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Temptation Along the Border

June 08, 2005

Just as surely as the sky is blue, law enforcement in Mexico is corrupt. That assumption may too often be true, but it is incomplete. A federal sting that exposed surprising openness to bribery among U.S. soldiers and law enforcement officers on the U.S.-Mexico border ought to turn on a light bulb.

Recent stories by The Times' Ralph Vartabedian showed that Army National Guard Humvees were used to deliver hundreds of pounds of cocaine to an Arizona hotel. A federal inspector waved trucks he believed to be carrying drugs safely across the border. Uniformed national guardsmen lugged kilos of coke into the U.S. in their official vehicles. Even the FBI and Drug Enforcement Administration organizers of the sting, which was conducted in stages from 2002 through 2004, were taken aback by the numbers and eagerness of the bribe-seekers.

The 22 guardsmen, prison guards, immigration agents and Air Force personnel who have been charged or pleaded guilty so far are not the end of it. A defense lawyer described those in custody as only "the bottom tier."

The Justice Department sting is intended to send a message both to the Mexican government ("See, we're cracking down on our side") and to other would-be bribe-takers ("You should wonder who's handing you the money"). But as border enforcement tightens, there's ever more money in the smuggling of drugs and people. That makes cheating increasingly tempting even for U.S. agents who make 10 or 20 times the salary of a Mexican police officer.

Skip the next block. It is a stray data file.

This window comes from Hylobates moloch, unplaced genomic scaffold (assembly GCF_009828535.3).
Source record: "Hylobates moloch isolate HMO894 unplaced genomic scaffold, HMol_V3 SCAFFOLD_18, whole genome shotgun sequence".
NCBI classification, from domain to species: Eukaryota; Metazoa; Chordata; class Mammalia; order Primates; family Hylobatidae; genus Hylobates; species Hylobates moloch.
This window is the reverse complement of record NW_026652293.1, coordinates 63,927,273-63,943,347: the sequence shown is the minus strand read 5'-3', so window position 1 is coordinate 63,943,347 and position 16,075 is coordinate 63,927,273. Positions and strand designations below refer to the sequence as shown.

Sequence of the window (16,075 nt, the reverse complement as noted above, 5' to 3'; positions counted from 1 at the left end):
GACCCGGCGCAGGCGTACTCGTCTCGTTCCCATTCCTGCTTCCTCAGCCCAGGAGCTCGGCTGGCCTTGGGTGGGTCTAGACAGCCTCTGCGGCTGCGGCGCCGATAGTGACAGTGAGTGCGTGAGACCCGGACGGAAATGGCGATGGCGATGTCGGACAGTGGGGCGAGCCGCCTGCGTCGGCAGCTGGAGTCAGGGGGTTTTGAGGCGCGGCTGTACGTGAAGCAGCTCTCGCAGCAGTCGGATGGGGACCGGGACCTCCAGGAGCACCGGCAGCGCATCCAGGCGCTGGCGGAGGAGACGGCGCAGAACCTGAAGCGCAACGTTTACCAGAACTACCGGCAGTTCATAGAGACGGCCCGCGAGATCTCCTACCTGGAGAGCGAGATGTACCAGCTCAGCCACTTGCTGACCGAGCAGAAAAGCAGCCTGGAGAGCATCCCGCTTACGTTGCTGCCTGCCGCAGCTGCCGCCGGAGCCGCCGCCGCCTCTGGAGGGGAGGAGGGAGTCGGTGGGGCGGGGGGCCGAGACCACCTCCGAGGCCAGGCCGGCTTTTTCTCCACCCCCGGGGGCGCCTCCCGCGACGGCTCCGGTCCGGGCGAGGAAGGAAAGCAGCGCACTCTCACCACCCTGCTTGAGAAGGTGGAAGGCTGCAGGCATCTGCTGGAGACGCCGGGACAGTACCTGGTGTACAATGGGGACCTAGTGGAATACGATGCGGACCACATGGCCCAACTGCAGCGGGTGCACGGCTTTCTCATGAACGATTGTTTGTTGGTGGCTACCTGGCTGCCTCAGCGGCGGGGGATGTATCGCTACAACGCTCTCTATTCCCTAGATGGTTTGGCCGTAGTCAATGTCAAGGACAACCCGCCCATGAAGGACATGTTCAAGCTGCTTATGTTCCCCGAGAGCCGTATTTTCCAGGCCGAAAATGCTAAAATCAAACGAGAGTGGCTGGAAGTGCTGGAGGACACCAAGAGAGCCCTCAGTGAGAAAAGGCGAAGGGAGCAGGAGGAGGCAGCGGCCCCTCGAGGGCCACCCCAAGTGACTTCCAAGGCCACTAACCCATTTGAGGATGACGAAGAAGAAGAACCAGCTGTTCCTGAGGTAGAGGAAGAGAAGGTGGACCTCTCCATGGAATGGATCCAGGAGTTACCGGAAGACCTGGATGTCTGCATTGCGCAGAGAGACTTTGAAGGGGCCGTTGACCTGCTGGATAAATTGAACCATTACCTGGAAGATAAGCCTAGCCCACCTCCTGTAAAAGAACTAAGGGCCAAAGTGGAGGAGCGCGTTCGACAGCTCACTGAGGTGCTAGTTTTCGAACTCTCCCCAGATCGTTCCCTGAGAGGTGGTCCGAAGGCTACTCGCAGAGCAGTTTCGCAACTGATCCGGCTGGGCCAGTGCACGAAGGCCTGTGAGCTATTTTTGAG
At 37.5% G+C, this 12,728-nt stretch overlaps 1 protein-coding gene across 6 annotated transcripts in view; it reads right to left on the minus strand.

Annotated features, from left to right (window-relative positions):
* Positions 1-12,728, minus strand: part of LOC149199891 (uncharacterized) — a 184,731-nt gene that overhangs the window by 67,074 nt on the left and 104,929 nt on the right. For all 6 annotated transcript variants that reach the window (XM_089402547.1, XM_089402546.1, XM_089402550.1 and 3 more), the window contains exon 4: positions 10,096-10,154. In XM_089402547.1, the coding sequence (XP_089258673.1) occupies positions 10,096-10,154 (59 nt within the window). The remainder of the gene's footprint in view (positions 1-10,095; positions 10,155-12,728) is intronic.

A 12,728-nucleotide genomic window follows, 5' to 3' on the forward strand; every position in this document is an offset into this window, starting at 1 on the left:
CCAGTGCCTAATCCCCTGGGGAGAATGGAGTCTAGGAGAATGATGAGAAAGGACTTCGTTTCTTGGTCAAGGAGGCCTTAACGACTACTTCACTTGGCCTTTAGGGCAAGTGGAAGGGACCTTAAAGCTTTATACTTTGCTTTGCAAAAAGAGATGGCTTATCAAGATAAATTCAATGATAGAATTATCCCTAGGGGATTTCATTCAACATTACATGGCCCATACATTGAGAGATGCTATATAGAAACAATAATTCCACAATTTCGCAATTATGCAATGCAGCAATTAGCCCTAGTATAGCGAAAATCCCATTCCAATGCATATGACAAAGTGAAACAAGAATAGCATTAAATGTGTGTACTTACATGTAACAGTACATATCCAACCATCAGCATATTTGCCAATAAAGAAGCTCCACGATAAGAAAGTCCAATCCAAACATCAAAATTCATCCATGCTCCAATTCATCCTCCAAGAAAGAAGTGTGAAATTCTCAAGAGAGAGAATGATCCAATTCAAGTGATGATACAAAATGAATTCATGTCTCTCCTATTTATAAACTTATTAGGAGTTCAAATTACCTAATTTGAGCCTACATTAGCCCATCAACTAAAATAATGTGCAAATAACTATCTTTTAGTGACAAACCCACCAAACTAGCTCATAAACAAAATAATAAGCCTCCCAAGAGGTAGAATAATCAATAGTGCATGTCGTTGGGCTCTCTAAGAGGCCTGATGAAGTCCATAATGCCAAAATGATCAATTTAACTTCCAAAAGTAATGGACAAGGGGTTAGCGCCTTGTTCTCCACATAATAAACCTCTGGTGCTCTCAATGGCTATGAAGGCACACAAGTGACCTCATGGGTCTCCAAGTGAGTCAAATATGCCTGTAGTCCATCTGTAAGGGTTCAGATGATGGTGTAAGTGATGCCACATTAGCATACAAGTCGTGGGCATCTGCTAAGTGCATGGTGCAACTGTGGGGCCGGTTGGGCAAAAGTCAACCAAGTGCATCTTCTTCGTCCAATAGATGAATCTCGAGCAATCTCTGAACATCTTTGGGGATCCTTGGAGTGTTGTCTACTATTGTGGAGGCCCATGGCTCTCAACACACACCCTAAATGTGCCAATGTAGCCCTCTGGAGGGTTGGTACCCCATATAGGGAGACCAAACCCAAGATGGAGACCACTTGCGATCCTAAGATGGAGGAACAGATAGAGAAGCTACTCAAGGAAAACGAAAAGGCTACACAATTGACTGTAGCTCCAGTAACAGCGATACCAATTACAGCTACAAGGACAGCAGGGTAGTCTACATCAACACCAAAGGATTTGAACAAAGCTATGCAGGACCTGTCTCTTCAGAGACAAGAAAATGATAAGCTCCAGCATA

Higher-level officials are apparently not immune. A federal grand jury Tuesday indicted a former immigration service intelligence chief in San Diego on charges of covering up a drug and immigrant smuggling ring. Even Forest Service rangers have been caught smuggling marijuana in Arizona.

The usual disclaimer goes here: The vast majority of border enforcement agents are no doubt upright and unbribed. Those caught in the sting, though far too many, are not the norm.

The drug war and the clampdown on immigration from Mexico are a volatile combination. Would-be immigrants might pay thousands of dollars to smugglers who promise, often falsely, to see them safely across Arizona deserts. The smugglers increase their take by muling drugs as well, putting migrants in greater physical and legal danger.

On the U.S. side, the military, the Department of Homeland Security and the DEA all take a piece of the enforcement job, sometimes with poor coordination. New and temporary personnel are thrown into difficult, uncomfortable and dangerous work.

The Arizona bribery sting is commendable, even if it shatters a few U.S. illusions. It also ought to raise some radical questions about the enforcement and results of our border policies.

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